He remembered I was in med school, asked me how it was going. Usually I have to remind him. He reminded me of how he was a medic in the Navy during the Korean War, forgetting he had told me this story more times than I could count. I loved hearing about his life though and listened intently. We talked about how we were the only two people in our family with any background in healthcare. I said to him, “In a little less than three years, I’ll be Dr. Cobb, how crazy is that?”
He looked up from his lost gaze and said “I hope I’m here to be able to call you that,” and for the first time in my life I understood that he may not actually make it that long, that he was dying. Continue reading My Granddad with vascular dementia
I sat on a toilet seat for the first time in a month a few minutes ago. I washed up, cleaned the travel grime off, trimmed the nails, shaved the beard, cut the hair, and now I’m ready to return to civilization, sort of. I’m actually scared out of my mind and can’t sleep. Believe it or not, after all the crazy scary things that I have done over the past three months, immersing myself in the social world and heading to medical school are scarier prospects than a lot of my adventures. Don’t get me wrong, I’ve had a lot of time to reflect and paddling a kayak 70 miles from civilization out into open water solo is about as absurdly scary as it gets. But medical school is a close second. Maybe I’m overreacting, but it just feels like I’m starting all over again, and that’s kind of overwhelming. Continue reading Home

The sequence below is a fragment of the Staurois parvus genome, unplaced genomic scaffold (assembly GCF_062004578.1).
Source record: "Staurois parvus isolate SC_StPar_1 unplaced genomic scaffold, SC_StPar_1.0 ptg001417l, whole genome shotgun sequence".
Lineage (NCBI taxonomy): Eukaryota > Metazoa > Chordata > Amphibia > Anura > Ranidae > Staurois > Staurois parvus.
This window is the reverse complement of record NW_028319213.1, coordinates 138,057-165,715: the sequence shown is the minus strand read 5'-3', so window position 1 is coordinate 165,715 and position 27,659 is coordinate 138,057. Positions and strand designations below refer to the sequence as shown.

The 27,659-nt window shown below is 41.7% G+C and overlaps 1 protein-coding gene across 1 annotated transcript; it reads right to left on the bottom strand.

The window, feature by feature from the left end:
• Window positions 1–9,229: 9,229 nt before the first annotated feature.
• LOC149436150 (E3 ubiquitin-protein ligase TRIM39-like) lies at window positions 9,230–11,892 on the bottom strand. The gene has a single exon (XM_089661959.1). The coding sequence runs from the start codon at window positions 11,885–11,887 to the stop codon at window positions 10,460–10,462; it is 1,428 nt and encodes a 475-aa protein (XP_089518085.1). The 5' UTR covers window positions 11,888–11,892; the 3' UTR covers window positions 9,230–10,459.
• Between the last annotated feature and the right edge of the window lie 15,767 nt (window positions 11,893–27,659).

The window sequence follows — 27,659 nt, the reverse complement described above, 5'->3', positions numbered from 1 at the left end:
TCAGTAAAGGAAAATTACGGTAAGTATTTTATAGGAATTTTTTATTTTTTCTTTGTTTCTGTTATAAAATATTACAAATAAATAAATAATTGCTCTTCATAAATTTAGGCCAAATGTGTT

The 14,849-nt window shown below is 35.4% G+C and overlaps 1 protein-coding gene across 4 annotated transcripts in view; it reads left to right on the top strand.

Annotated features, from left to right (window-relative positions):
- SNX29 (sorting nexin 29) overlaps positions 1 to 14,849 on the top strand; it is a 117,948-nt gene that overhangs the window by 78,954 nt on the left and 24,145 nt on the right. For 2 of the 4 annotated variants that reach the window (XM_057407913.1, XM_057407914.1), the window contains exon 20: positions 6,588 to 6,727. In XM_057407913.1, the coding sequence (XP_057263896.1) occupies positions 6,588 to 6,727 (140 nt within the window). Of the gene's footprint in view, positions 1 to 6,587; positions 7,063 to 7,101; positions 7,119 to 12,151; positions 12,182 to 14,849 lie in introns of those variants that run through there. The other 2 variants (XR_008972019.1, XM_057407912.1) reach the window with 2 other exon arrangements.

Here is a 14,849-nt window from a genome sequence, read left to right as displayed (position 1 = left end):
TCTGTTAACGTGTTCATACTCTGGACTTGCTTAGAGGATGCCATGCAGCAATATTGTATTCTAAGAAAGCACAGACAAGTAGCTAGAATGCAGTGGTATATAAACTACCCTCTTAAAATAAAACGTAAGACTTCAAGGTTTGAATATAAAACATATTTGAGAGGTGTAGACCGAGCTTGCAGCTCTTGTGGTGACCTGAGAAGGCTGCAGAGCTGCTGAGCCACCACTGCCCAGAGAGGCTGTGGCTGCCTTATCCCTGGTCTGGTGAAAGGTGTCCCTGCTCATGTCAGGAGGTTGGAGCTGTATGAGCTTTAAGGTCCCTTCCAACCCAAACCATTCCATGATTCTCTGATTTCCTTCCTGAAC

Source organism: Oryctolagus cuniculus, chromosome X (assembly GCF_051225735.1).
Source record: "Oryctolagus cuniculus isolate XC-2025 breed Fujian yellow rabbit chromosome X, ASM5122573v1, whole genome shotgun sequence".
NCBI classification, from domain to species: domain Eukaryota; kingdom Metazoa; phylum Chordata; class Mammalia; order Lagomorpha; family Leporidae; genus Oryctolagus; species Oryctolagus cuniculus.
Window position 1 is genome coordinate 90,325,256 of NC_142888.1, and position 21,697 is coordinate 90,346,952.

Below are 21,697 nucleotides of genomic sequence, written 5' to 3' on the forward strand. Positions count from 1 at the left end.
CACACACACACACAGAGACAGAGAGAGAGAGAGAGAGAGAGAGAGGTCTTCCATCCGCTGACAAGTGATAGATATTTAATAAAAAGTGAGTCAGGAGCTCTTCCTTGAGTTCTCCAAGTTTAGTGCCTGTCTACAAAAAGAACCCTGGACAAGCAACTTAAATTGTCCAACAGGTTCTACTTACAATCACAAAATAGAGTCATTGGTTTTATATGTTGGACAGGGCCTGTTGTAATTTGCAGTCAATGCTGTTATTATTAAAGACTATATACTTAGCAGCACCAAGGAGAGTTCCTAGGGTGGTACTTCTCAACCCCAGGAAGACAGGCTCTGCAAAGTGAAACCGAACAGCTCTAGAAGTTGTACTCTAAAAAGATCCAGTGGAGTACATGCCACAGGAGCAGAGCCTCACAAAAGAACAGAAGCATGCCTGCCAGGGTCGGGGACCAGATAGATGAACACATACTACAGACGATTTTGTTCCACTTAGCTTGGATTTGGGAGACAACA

I’m about to make an argument on a premise that not many people agree with me on. I guess that’s a pretty silly idea but hell, I’m doing it anyways. I wrote a post not long ago encouraging people to be more selfish. You can read it here. But the general gist of it is that selfishness is not synonymous with greed and that if one is truly concerned with oneself, then they will inevitably help everyone more than someone who strives for selflessness. An analogy would be to giving an employee a higher wage so they can come to work without hunger and therefore, be more productive. Sometimes, I understand that this is not the case, that to the employer, the benefit of satiety is minute in comparison to the cost of feeding. But I argue that this is a dynamic stage, not a homeostatic one. I believe from fundamental logic of thermodynamics that an economy can reach equilibrium unless restrained by external interference. Of course there will be unemployment but there will be less than if restricted by regulation.
So here I go. Grant me that initial premise and you may realize this one. Or maybe the combination of two seemingly faulty premises will help with acknowledging that I may not be a quack after all.
Walmart is actually an awesome corporation. There I go; I said it. I know I’m not the first one and I imagine (I hope) I won’t be the last. Why is Walmart awesome despite the overwhelming hatred for it and its customer base to be, shall we say, less than classy and occasionally inbred? Walmart is great exactly because it is as selfish as it can possibly be.
Continue reading Charitable Walmart